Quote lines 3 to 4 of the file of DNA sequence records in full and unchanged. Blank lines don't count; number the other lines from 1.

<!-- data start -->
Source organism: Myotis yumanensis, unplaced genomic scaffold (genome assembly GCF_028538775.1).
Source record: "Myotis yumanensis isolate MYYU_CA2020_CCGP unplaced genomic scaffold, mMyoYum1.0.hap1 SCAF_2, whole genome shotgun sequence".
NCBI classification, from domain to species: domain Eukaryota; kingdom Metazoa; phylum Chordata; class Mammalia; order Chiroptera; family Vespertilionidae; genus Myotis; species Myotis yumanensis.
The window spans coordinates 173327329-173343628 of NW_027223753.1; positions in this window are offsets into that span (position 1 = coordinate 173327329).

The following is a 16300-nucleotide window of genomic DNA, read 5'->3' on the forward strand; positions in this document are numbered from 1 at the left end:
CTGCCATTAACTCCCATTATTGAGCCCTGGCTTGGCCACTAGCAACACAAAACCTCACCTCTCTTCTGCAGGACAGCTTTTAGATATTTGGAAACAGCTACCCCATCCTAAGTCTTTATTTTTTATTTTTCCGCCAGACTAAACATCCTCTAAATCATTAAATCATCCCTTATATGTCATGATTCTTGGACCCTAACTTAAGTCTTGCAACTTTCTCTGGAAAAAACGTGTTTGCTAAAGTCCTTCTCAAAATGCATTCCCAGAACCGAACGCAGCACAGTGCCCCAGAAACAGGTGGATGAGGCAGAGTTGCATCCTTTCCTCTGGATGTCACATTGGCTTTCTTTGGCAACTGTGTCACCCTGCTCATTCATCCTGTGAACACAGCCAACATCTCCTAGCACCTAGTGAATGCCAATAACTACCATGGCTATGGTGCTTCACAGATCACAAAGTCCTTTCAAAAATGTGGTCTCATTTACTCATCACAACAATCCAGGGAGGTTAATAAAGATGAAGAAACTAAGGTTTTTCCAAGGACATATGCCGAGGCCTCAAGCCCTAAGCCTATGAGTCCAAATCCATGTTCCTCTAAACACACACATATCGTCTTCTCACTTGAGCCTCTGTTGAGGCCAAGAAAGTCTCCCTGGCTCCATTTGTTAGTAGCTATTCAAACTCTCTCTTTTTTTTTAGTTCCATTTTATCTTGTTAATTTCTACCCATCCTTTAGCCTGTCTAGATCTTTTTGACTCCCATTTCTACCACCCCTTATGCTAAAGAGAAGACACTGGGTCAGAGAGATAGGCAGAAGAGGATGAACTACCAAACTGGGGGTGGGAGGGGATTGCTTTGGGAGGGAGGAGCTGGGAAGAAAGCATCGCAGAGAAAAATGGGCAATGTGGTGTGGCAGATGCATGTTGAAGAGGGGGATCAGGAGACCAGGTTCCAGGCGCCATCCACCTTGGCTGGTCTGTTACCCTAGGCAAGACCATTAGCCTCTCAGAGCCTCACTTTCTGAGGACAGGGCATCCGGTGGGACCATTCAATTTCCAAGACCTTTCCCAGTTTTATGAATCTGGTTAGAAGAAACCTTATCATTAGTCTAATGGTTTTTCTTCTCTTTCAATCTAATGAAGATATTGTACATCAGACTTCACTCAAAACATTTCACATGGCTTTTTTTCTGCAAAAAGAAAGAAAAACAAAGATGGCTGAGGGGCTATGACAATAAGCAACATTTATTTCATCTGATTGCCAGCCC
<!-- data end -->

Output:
NCBI classification, from domain to species: domain Eukaryota; kingdom Metazoa; phylum Chordata; class Mammalia; order Chiroptera; family Vespertilionidae; genus Myotis; species Myotis yumanensis.
The window spans coordinates 173327329-173343628 of NW_027223753.1; positions in this window are offsets into that span (position 1 = coordinate 173327329).